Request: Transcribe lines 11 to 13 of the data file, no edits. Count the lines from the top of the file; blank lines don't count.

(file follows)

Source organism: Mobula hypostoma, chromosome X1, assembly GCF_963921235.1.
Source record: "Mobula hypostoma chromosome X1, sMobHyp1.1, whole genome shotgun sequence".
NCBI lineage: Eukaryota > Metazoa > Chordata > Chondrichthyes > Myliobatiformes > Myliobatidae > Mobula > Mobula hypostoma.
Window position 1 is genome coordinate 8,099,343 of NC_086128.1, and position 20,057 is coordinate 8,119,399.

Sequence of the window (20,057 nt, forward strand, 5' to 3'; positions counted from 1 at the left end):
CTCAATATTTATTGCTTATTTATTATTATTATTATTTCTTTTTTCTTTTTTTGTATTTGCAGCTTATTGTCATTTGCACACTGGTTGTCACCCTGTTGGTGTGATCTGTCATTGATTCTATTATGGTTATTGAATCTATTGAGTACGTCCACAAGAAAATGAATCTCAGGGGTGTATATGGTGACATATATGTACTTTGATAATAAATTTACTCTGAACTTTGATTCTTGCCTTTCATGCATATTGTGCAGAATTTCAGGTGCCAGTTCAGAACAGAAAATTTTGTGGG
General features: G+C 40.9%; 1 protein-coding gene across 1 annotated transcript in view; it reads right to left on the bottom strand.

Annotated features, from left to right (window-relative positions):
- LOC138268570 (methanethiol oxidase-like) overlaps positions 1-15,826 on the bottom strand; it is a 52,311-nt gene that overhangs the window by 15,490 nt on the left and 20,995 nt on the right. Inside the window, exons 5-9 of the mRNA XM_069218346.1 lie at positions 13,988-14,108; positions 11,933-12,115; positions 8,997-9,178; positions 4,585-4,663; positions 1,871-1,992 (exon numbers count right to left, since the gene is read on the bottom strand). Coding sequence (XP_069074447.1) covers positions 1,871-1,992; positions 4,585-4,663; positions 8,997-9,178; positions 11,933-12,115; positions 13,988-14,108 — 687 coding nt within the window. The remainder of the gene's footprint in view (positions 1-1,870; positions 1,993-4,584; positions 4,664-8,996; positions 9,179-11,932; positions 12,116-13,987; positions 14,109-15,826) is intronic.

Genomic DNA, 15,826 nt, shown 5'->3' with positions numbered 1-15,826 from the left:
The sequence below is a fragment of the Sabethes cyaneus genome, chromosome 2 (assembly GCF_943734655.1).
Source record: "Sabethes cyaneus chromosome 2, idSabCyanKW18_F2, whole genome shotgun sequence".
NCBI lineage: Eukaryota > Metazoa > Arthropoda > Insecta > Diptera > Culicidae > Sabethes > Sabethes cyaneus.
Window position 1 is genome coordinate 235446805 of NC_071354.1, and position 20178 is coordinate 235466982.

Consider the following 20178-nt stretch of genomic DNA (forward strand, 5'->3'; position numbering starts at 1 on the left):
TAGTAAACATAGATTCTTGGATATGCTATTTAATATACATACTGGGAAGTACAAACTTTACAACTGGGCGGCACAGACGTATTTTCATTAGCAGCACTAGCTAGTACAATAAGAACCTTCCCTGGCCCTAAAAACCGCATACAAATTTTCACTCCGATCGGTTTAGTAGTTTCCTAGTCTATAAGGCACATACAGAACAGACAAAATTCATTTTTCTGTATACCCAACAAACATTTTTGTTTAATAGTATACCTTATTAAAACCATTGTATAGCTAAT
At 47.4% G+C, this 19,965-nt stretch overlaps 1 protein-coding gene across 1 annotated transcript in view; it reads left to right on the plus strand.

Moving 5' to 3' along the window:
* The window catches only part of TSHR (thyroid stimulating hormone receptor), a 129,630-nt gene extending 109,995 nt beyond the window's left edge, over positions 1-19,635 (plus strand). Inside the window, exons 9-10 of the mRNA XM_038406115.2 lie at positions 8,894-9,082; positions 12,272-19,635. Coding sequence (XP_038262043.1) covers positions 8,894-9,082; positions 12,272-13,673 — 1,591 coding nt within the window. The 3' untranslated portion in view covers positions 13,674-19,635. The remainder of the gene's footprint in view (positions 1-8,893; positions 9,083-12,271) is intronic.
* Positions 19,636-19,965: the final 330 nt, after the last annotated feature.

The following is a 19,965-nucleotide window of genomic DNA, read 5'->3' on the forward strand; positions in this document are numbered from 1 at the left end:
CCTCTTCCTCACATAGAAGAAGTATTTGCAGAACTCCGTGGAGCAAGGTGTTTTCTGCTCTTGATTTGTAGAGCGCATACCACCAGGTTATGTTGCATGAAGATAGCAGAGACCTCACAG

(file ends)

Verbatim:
The sequence below is a fragment of the Sabethes cyaneus genome, chromosome 2 (assembly GCF_943734655.1).
Source record: "Sabethes cyaneus chromosome 2, idSabCyanKW18_F2, whole genome shotgun sequence".
NCBI lineage: Eukaryota > Metazoa > Arthropoda > Insecta > Diptera > Culicidae > Sabethes > Sabethes cyaneus.